You don't need the processed bars and meal-replacement shakes; you can create healthy 200-calorie meals from whole, natural foods instead. Follow a 1,200- to 1,600-calorie weight-loss plan by eating six to eight 200-calorie meals daily. This provides enough calories to offer adequate nutrition and energy for your day. Eating fewer than 1,200 calories per day is not advisable for a woman, or fewer than 1,500 calories for a man. Each meal should feature some combination of whole grains, fresh fruits and vegetables and a small amount of protein.
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Almond Butter Pizza
For just 200 calories, create a decadent almond butter and fruit pizza. Use one-half of a whole-wheat English muffin as the crust, and spread it with 1 tbsp. almond butter and ½ cup of thinly sliced apple. The almond butter provides healthy unsaturated fats along with protein and vitamin E, while the muffin and apple offer fiber for healthy digestion.
Chicken Raspberry Salad
Toss together 2 cups spring greens with ½ cup fresh raspberries and 2 oz. of grilled chicken breast. Dress with 1 tsp. olive oil mixed with 1 tsp. raspberry vinegar and ½ tsp. Dijon mustard and top with 2 tsp. chopped walnuts. The chicken is a lean source of protein while the spring greens provide fiber and antioxidants. Olive oil and walnuts offer healthy unsaturated fats that absorb nutrients and help you feel satisfied.
A whole-grain corn tortilla provides just 50 calories. Top it with 1 tbsp. whipped light cream cheese, 1/8 of an avocado and 2 oz. of deli turkey. Have a kiwifruit alongside to fill out your 200 calories. The avocado is a source of vitamin K and potassium, while the kiwi offers vitamin C and fiber.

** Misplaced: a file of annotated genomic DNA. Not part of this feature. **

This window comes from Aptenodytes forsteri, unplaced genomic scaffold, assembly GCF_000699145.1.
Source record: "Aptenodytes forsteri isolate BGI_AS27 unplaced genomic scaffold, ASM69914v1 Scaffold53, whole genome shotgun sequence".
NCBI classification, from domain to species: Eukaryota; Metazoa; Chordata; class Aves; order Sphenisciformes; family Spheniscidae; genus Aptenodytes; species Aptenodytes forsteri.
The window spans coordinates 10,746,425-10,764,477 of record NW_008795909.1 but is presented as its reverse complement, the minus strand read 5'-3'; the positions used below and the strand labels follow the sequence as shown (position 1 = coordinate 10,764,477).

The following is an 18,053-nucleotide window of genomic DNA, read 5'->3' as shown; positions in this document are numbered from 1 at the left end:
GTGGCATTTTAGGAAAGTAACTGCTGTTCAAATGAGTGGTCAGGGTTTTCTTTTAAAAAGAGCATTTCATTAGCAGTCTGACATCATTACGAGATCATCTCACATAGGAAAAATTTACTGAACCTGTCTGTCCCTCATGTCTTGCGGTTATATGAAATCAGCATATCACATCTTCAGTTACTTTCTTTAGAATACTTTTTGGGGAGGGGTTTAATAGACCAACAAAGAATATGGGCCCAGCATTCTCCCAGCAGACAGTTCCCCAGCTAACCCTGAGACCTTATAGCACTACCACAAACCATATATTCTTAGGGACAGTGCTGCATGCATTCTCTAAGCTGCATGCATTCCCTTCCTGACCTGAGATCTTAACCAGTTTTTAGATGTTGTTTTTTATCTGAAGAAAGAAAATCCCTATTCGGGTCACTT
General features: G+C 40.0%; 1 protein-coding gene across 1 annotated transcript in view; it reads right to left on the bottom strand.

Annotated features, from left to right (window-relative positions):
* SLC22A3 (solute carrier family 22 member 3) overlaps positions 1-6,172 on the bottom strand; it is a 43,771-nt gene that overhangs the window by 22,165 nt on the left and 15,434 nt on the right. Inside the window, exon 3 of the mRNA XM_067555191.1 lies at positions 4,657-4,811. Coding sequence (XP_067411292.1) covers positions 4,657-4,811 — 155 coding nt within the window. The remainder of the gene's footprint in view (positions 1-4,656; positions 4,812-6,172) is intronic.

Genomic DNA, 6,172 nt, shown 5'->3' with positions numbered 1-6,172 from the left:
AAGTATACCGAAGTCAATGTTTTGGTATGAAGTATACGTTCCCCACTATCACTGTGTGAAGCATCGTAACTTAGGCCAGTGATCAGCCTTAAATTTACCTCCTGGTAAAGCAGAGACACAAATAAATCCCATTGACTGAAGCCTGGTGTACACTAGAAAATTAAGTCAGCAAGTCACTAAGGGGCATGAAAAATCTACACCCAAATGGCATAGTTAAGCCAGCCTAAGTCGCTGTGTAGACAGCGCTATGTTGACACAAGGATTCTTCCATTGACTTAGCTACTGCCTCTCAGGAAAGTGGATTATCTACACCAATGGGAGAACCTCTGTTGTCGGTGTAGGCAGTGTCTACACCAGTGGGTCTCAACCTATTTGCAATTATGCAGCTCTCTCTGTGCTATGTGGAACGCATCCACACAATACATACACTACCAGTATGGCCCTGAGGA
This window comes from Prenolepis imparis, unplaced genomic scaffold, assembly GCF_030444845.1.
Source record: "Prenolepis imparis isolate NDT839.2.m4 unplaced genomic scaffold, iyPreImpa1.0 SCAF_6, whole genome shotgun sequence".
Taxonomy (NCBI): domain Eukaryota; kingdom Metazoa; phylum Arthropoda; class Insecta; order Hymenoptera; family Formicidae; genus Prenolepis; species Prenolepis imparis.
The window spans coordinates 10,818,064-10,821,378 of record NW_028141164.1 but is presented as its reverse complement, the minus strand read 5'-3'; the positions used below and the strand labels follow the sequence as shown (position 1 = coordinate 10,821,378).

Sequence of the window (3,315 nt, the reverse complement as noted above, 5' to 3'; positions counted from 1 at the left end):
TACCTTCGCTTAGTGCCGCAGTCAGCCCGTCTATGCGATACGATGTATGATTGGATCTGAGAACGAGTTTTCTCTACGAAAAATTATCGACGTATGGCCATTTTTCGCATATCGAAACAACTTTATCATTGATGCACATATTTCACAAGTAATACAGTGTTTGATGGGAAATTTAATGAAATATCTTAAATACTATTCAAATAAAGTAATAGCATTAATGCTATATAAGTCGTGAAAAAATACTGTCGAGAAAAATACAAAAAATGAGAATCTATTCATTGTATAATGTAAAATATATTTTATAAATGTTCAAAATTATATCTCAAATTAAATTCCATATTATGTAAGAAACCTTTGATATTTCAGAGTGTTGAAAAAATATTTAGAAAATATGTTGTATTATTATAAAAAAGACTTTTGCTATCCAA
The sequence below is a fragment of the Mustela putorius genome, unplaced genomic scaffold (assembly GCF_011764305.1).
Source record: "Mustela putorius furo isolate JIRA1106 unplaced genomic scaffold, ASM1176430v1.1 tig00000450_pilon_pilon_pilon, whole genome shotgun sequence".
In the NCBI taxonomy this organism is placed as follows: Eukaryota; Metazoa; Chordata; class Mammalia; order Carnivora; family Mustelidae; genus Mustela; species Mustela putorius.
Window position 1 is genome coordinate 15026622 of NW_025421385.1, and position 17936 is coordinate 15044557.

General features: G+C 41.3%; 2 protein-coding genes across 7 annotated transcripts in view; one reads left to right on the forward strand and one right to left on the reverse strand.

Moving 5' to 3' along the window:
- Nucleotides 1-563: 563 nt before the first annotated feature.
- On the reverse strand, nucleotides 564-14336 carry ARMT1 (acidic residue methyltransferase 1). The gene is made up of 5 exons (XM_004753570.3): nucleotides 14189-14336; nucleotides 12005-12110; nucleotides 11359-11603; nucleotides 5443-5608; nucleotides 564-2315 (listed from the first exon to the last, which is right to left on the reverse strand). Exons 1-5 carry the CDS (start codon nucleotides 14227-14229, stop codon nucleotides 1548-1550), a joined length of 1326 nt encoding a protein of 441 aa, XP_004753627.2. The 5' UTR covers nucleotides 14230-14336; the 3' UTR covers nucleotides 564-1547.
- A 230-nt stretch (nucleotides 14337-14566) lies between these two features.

Oatmeal with Blueberries
Oatmeal is a filling whole grain cereal that satisfies any time of day, not just at breakfast. Cook up a packet of plain, instant oatmeal in water. Top with a sprinkling of cinnamon, ½ cup skim milk and ½ cup blueberries. Oatmeal provides soluble fiber, which can help lower your cholesterol. The milk is an important source of calcium and vitamin D, and the blueberries provide antioxidants.
Cottage Cheese Dip
Create a meal out of cottage cheese, vegetables and crackers. Stir together ½ cup of low-fat cottage cheese with 2 tbsp. fresh salsa. Use it as a dip for 1 cup of cut-up vegetables, such as red pepper strips, celery stalks, baby carrots and jicama wedges, and 5 woven wheat crackers. The cottage cheese provides protein and counts toward your dairy servings, while the vegetables and crackers offer filling fiber along with multiple vitamins and minerals.
Egg White Scramble
Egg whites contain only 16 calories each. Scramble four egg whites with 1 cup of fresh spinach and ¼ cup of sliced mushrooms in a non-stick pan sprayed with cooking spray. Top with ½ oz. of feta cheese and serve with a slice of whole-wheat toast. The spinach provides vitamin K and lutein, which supports vision health. Mushrooms contain several B vitamins and minerals.
For a satisfying dinner, make a scallop and vegetable sauté. In a non-stick cooking pan sprayed with cooking spray, sear 3 oz. of sea scallops season with a dash of salt and cracked black pepper. Remove from the pan and then sauté 1/2 cup of thinly sliced zucchini, 1 tbsp. of minced shallot, 1 minced garlic clove and ¼ cup of halved cherry tomatoes in 1 tsp. olive oil. Serve with 1/4 cup of steamed quinoa. The quinoa and scallops offer protein and the vegetables are full of vitamin A and potassium.
Steak with Peppers
For an iron-rich meal, season 2 oz. of beef tenderloin with black pepper and sea salt. Broil or grill to your desired degree of "doneness" and serve with 1 cup of sauteed red and yellow bell peppers. Add chopped herbs to the peppers including parsley, thyme and fresh basil. Make a side dish of roasted potatoes by thinly slicing 1/2 cup of new potatoes and spritzing with non-stick cooking spray. Sprinkle with Spanish paprika, salt and pepper; roast until brown and crispy.